- the verticality to 0.1° and was continuously displayed on the computer monitor
- during the test. The verticality was also recorded at 2 cm intervals and was plotted on the CPT charts.
- In the event that a test did not start vertical or drifted off vertical in the first 5 m, the test was aborted, relocated 1 m to 2 m and attempted again (maximum three attempts before moving to the next test location).
The piezocone testing is illustrated in the diagram shown in Figure 2.
The successful tests ranged in termination depth from 29 m to 48.0 m. Details of the success rates are given in Section 4.
4. Piezocone Results
A typical piezocone plot down the centre of the soil-bentonite wall is shown in Figure 3. Most of the tests undertaken exhibited similar features, which included:
- Corrected cone tip resistance (qt) in the range 0.2 to 0.4 MPa.
- Friction ratio of 2% to 4% for the upper 10 m, usually reducing to about 2% with depth but not always.
- Excess pore pressure ranging from zero to about 100 kPa.
- The inclination of successful tests generally remained below 1° for the entire test.
- A ‘clean’ key into the basal very stiff clay or weathered rock was clearly demonstrated.
The minor spikes visible in many of the tests were attributed to either thin sandy lenses or clayey lumps being pushed aside by the advancing cone. Neither of these were considered substantial enough to affect the overall hydraulic performance of the barrier wall.
A few of the tests indicated a lower sleeve friction, friction ratio and excess pore pressure over the last few metres of the test, such as the test in Figure 3. This raised the question of whether the sand content was higher towards the base of the wall, or whether it was due to the sensitivity of the fluidised sand-clay-bentonite mix. Excess sand could possibly occur if the sand component of the slurry did not stay in suspension and was not displaced by the backfill, or if sand fell into the trench due to in- adequate trench stability. Regular soundings of the trench before and during backfill placement, plus the quality control tests on the backfill, indicated that sand accumulations were not occurring, and the observed effect was most likely due to the sensitivity of the backfill mixture.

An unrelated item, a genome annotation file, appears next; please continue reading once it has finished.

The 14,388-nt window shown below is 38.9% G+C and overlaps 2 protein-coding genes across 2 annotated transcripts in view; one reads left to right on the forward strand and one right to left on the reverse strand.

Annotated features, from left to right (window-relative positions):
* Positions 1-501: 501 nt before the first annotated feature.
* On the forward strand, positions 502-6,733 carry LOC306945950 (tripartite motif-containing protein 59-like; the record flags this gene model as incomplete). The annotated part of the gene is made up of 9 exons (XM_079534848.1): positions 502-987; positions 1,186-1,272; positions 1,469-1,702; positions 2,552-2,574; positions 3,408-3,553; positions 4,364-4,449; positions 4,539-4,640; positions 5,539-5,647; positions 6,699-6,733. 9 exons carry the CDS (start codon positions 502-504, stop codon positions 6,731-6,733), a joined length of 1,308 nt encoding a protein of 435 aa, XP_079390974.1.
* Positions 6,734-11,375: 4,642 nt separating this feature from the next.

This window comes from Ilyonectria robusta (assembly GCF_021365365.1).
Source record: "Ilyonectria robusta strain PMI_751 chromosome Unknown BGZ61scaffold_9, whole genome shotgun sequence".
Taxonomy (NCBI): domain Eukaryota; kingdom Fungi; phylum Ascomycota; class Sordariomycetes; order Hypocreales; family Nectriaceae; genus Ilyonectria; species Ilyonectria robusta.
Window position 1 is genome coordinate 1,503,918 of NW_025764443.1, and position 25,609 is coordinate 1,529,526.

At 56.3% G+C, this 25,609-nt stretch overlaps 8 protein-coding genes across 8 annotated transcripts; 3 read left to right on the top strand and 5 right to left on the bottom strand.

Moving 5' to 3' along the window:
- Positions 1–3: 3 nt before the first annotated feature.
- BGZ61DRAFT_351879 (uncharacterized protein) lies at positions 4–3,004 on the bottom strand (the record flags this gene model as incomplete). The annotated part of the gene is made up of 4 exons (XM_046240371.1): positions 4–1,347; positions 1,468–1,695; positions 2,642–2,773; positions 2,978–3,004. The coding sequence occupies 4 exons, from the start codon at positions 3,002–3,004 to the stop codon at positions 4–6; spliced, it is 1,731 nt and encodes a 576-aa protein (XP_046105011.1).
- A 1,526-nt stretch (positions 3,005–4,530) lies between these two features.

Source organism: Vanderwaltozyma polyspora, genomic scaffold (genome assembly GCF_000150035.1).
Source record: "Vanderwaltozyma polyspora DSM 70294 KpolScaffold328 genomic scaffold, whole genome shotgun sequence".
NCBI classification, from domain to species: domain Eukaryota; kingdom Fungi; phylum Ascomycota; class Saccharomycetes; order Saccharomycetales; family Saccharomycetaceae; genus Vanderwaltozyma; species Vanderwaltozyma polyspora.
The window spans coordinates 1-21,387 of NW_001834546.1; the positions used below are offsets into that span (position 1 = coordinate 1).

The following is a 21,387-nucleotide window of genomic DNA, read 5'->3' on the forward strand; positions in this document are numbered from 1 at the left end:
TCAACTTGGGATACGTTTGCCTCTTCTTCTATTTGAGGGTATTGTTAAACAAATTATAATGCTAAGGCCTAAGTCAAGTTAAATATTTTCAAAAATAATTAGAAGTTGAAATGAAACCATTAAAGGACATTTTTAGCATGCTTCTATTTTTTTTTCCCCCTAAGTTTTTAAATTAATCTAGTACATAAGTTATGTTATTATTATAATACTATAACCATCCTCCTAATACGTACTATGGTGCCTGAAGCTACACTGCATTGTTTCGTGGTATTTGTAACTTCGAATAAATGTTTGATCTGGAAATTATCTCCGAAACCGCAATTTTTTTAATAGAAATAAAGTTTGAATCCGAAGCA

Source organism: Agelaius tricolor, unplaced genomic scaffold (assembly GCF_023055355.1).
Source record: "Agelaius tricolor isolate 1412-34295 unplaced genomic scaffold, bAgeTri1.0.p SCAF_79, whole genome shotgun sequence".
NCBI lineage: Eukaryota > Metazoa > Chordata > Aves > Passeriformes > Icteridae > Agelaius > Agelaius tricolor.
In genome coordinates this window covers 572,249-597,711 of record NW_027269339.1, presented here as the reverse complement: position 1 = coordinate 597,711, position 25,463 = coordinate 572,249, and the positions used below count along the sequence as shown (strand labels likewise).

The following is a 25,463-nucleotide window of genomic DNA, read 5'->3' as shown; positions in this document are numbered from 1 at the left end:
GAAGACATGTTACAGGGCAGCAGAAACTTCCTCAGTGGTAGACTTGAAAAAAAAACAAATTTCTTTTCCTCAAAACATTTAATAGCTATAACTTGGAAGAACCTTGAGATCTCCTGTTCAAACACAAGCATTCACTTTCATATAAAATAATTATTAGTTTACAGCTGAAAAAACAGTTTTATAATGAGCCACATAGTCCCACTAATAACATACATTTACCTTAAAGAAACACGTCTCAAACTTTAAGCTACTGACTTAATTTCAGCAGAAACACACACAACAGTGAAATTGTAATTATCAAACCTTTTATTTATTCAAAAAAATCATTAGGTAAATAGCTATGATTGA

The numbers of successful and unsuccessful tests are presented in Table 1. All un- successful tests, due to either side wall strike or early deviation from vertical, were repeated within 1 m horizontal distance until a successful test was completed.
|Category||Number of Tests||Percentage of Tests|
|Successful (without qualification)||19||68%|
|Side wall strike during test (but ultimately successful)||4||14%|
|Aborted based on test procedure (early deviation)||5||18%|
All four tests that appeared to strike the side wall of the trench were continued to the clay base, and therefore still provided good information on the backfill consistency and base key-in. These were regarded as a qualified success, meaning that 82% of tests were effective.
The test shown in Figure 4 appeared to penetrate a sand layer between 5.8 m and 7.2 m depth. This was of concern so the following actions were taken to verify: two additional piezocone tests were carried out 1 m either side of the initial test, and a test bore drilled to 7.5 m depth at the initial test location to sample the layer of interest. The results revealed no evidence of a sand layer, and it was postulated that the ‘anomoly’ was caused by the cone striking and pushing down a coarse inclusion such as a clay lump which was eventually pushed aside. It is noted that the side wall strike that occurred from 26 m depth had a different ‘signature’ to the anomaly, and was accompanied by a straightening of the cone to vertical. It appears that the cone deflected off the side of the trench. Further, it is postulated that in most tests there was a tendency for the cone to follow the ‘path of least resistance’ and stay within the soft soil-bentonite backfill.